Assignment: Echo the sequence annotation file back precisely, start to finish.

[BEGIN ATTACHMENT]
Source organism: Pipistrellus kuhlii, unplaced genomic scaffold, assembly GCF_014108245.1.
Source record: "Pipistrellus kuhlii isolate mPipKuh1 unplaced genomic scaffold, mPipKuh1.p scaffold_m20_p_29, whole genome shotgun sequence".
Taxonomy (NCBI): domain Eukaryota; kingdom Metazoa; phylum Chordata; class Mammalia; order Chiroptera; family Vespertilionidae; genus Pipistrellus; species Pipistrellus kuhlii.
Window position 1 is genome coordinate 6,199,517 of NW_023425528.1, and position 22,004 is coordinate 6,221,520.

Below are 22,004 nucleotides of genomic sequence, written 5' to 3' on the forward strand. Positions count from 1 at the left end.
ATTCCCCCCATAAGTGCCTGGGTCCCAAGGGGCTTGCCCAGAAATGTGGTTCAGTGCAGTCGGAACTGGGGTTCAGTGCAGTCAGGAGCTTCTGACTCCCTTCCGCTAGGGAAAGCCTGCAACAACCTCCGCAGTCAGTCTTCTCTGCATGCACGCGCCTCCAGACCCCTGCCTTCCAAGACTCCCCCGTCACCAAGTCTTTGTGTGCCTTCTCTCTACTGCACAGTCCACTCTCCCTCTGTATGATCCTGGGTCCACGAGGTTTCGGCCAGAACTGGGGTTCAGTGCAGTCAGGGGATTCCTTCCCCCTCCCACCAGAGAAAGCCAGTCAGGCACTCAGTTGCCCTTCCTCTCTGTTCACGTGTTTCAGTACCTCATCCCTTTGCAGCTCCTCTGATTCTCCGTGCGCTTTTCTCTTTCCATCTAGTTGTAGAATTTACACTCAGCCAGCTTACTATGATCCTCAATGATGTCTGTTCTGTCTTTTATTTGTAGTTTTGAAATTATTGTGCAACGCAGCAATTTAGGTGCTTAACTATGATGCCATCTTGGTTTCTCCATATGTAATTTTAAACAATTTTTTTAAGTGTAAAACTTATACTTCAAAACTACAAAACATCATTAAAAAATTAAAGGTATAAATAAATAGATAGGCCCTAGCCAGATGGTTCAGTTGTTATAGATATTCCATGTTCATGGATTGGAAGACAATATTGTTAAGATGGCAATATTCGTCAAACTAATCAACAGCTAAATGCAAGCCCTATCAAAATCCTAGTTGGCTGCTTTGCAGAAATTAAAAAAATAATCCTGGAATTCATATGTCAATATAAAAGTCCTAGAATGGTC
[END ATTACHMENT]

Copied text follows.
Source organism: Pipistrellus kuhlii, unplaced genomic scaffold, assembly GCF_014108245.1.
Source record: "Pipistrellus kuhlii isolate mPipKuh1 unplaced genomic scaffold, mPipKuh1.p scaffold_m20_p_29, whole genome shotgun sequence".
Taxonomy (NCBI): domain Eukaryota; kingdom Metazoa; phylum Chordata; class Mammalia; order Chiroptera; family Vespertilionidae; genus Pipistrellus; species Pipistrellus kuhlii.
Window position 1 is genome coordinate 6,199,517 of NW_023425528.1, and position 22,004 is coordinate 6,221,520.

Below are 22,004 nucleotides of genomic sequence, written 5' to 3' on the forward strand. Positions count from 1 at the left end.
ATTCCCCCCATAAGTGCCTGGGTCCCAAGGGGCTTGCCCAGAAATGTGGTTCAGTGCAGTCGGAACTGGGGTTCAGTGCAGTCAGGAGCTTCTGACTCCCTTCCGCTAGGGAAAGCCTGCAACAACCTCCGCAGTCAGTCTTCTCTGCATGCACGCGCCTCCAGACCCCTGCCTTCCAAGACTCCCCCGTCACCAAGTCTTTGTGTGCCTTCTCTCTACTGCACAGTCCACTCTCCCTCTGTATGATCCTGGGTCCACGAGGTTTCGGCCAGAACTGGGGTTCAGTGCAGTCAGGGGATTCCTTCCCCCTCCCACCAGAGAAAGCCAGTCAGGCACTCAGTTGCCCTTCCTCTCTGTTCACGTGTTTCAGTACCTCATCCCTTTGCAGCTCCTCTGATTCTCCGTGCGCTTTTCTCTTTCCATCTAGTTGTAGAATTTACACTCAGCCAGCTTACTATGATCCTCAATGATGTCTGTTCTGTCTTTTATTTGTAGTTTTGAAATTATTGTGCAACGCAGCAATTTAGGTGCTTAACTATGATGCCATCTTGGTTTCTCCATATGTAATTTTAAACAATTTTTTTAAGTGTAAAACTTATACTTCAAAACTACAAAACATCATTAAAAAATTAAAGGTATAAATAAATAGATAGGCCCTAGCCAGATGGTTCAGTTGTTATAGATATTCCATGTTCATGGATTGGAAGACAATATTGTTAAGATGGCAATATTCGTCAAACTAATCAACAGCTAAATGCAAGCCCTATCAAAATCCTAGTTGGCTGCTTTGCAGAAATTAAAAAAATAATCCTGGAATTCATATGTCAATATAAAAGTCCTAGAATGGTC